}

Hospital cleaning protocol ineffective against A. Baumannii

11/30/2012

Current hospital cleaning protocol may be inadequate to rid patient rooms of multidrug-resistant (MDR) Acinetobacter baumannii, according to a study in the December issue of the American Journal of Infection Control, the official publication of the Association for Professionals in Infection Control and Epidemiology (APIC).

A team of researchers from the University of Maryland collected 487 cultures from 32 hospital rooms occupied by just-discharged patients with a known history of MDR A. baumannii both before and after terminal cleaning of the rooms. Over half of the rooms positive for the A. baumannii bacteria prior to cleaning remained contaminated after terminal cleaning had occurred.

Fifteen rooms (46.9 percent) and 41 sites (n=268, 15.3 percent) tested positive for MDR A. baumannii before cleaning. Post-cleaning, eight rooms (25 percent) and 12 sites (n=219, 5.5 percent) still tested positive for the pathogen. Sites with post-cleaning contamination included the floor (12.5 percent), call button (10 percent), door handle (9.4 percent) bedside table (7.4 percent), and supply cart (3.8 percent).

“Persistent room contamination serves as a potential reservoir for transmission and colonization of future room occupants,” state the authors in the article. “Current cleaning techniques in terms of products used or thoroughness of cleaning may not be adequate in the decontamination of this pathogen.”

Acinetobacter baumannii is a type of bacteria that has become increasingly prevalent in healthcare facilities and is resistant to most antibiotics. Infections from this pathogen primarily occur in very ill, wounded, or immunocompromised patients. The germ can remain on wet or dry surfaces for longer than most other organisms, making it harder to eradicate. 

"This study shows how difficult it is to ensure removal of particularly resistant organisms from the environment even upon thorough discharge cleaning," said Anthony D. Harris, MD, MPH, lead study author and professor of epidemiology and public health at the University of Maryland School of Medicine. "With new, innovative means of monitoring cleaning processes that we have incorporated since the study was done, coupled with other infection control efforts, we are seeing lower rates of A. baumannii at our hospital."  

Full text of the article is available to journalists upon request; contact Liz Garman, APIC, 202-454-2604, egarman@apic.org to obtain copies.

ABOUT AJIC: AMERICAN JOURNAL OF INFECTION CONTROL
AJIC: American Journal of Infection Control (www.ajicjournal.org) covers key topics and issues in infection control and epidemiology. Infection preventionists, including physicians, nurses, and epidemiologists, rely on AJIC for peer-reviewed articles covering clinical topics as well as original research. As the official publication of APIC, AJIC is the foremost resource on infection control, epidemiology, infectious diseases, quality management, occupational health, and disease prevention. AJIC also publishes infection control guidelines from APIC and the CDC. Published by Elsevier, AJIC is included in MEDLINE and CINAHL.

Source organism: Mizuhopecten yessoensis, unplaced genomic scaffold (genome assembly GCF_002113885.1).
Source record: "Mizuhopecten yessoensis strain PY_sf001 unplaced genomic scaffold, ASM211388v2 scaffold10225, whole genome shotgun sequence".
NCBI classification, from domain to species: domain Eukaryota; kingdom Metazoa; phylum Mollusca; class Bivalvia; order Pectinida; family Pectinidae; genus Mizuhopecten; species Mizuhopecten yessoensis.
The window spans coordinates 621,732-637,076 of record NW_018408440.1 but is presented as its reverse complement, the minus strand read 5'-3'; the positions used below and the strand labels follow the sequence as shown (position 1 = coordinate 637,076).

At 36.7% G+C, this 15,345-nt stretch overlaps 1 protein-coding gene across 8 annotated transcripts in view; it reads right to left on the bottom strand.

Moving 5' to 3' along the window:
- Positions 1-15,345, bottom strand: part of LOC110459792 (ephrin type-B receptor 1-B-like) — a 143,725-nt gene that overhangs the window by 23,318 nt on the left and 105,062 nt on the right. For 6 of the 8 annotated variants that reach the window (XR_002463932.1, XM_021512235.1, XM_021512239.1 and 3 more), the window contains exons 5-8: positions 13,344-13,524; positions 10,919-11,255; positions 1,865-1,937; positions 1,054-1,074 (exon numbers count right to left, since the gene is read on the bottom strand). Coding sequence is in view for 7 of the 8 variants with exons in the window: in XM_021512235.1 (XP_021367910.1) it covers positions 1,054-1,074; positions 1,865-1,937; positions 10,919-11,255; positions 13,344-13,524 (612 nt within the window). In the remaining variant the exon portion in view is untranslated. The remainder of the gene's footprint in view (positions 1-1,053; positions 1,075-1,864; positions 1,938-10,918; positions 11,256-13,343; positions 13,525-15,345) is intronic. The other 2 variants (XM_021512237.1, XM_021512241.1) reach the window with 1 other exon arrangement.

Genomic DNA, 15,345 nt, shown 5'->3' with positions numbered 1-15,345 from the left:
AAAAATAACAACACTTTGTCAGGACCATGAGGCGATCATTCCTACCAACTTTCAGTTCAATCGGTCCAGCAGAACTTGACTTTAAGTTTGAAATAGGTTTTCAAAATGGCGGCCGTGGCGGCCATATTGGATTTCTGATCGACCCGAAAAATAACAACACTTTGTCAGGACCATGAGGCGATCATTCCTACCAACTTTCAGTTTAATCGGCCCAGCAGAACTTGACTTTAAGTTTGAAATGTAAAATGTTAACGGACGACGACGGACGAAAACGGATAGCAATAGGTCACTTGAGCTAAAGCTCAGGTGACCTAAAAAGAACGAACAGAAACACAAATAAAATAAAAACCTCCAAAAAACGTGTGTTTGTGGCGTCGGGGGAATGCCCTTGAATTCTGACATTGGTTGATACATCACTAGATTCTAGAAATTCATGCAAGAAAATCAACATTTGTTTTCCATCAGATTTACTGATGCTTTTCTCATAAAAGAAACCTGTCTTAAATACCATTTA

ABOUT APIC
APIC’s mission is to create a safer world through prevention of infection. The association’s more than 14,000 members direct infection prevention programs that save lives and improve the bottom line for hospitals and other healthcare facilities. APIC advances its mission through patient safety, implementation science, competencies and certification, advocacy, and data standardization. Visit APIC online at www.apic.org. Follow APIC on Twitter: http://twitter.com/apic.  

NOTES FOR EDITORS
“The effect of terminal cleaning on environmental contamination rates of multidrug-resistant Acinetobacter Baumannii” by Paula Strassle, Kerri A. Thom, J. Kristie Johnson, Surbhi Leekha, Matthew Lissauer, Jingkun Zhu and Anthony D. Harris appears in the American Journal of Infection Control, Volume 40, Issue 10 (December 2012).

Authors:

Paula Strassle, BS
Department of Epidemiology and Public Health, University of Maryland
Baltimore School of Medicine, Baltimore, MD

Kerri A. Thom, MD
Department of Epidemiology and Public Health, University of Maryland
Baltimore School of Medicine, Baltimore, MD

J. Kristie Johnson, PhD (ABMM)
Department of Pathology, University of Maryland, Baltimore School of Medicine
Baltimore, MD

Surbhi Leekha, MBBS, MPH
Department of Epidemiology and Public Health, University of Maryland
Baltimore, MD

Matthew Lissauer, MD, FACS
University of Maryland, Baltimore School of Medicine, Program in Trauma
R. Adams Cowley Shock Trauma Center, Baltimore, MD

Jingkun Zu, MS
Department of Epidemiology and Public Health, University of Maryland
Baltimore School of Medicine, Baltimore, MD

Anthony D. Harris, MD, MPH (Corresponding Author)
Department of Epidemiology and Public Health, University of Maryland
Baltimore School of Medicine, Baltimore, MD


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Contact Info

Liz Garman

202-454-2604
egarman@apic.org